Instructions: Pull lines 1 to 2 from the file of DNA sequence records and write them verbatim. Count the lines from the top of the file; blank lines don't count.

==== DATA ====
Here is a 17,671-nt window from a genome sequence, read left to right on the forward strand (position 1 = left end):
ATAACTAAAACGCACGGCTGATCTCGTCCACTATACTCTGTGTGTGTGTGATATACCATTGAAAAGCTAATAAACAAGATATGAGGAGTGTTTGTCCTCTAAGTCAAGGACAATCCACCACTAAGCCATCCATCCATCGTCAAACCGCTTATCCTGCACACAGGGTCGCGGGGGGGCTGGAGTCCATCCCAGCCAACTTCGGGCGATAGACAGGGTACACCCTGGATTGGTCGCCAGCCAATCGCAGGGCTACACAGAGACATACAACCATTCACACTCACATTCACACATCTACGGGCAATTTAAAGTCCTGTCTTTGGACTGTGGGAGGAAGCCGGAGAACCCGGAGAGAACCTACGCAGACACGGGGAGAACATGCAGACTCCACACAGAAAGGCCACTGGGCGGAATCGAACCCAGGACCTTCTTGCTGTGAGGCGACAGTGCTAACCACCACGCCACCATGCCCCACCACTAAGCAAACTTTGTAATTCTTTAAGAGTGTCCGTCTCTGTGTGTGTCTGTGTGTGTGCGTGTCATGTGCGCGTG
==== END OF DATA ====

Here is a 17,671-nt window from a genome sequence, read left to right on the forward strand (position 1 = left end):
ATAACTAAAACGCACGGCTGATCTCGTCCACTATACTCTGTGTGTGTGTGATATACCATTGAAAAGCTAATAAACAAGATATGAGGAGTGTTTGTCCTCTAAGTCAAGGACAATCCACCACTAAGCCATCCATCCATCGTCAAACCGCTTATCCTGCACACAGGGTCGCGGGGGGGCTGGAGTCCATCCCAGCCAACTTCGGGCGATAGACAGGGTACACCCTGGATTGGTCGCCAGCCAATCGCAGGGCTACACAGAGACATACAACCATTCACACTCACATTCACACATCTACGGGCAATTTAAAGTCCTGTCTTTGGACTGTGGGAGGAAGCCGGAGAACCCGGAGAGAACCTACGCAGACACGGGGAGAACATGCAGACTCCACACAGAAAGGCCACTGGGCGGAATCGAACCCAGGACCTTCTTGCTGTGAGGCGACAGTGCTAACCACCACGCCACCATGCCCCACCACTAAGCAAACTTTGTAATTCTTTAAGAGTGTCCGTCTCTGTGTGTGTCTGTGTGTGTGCGTGTCATGTGCGCGTG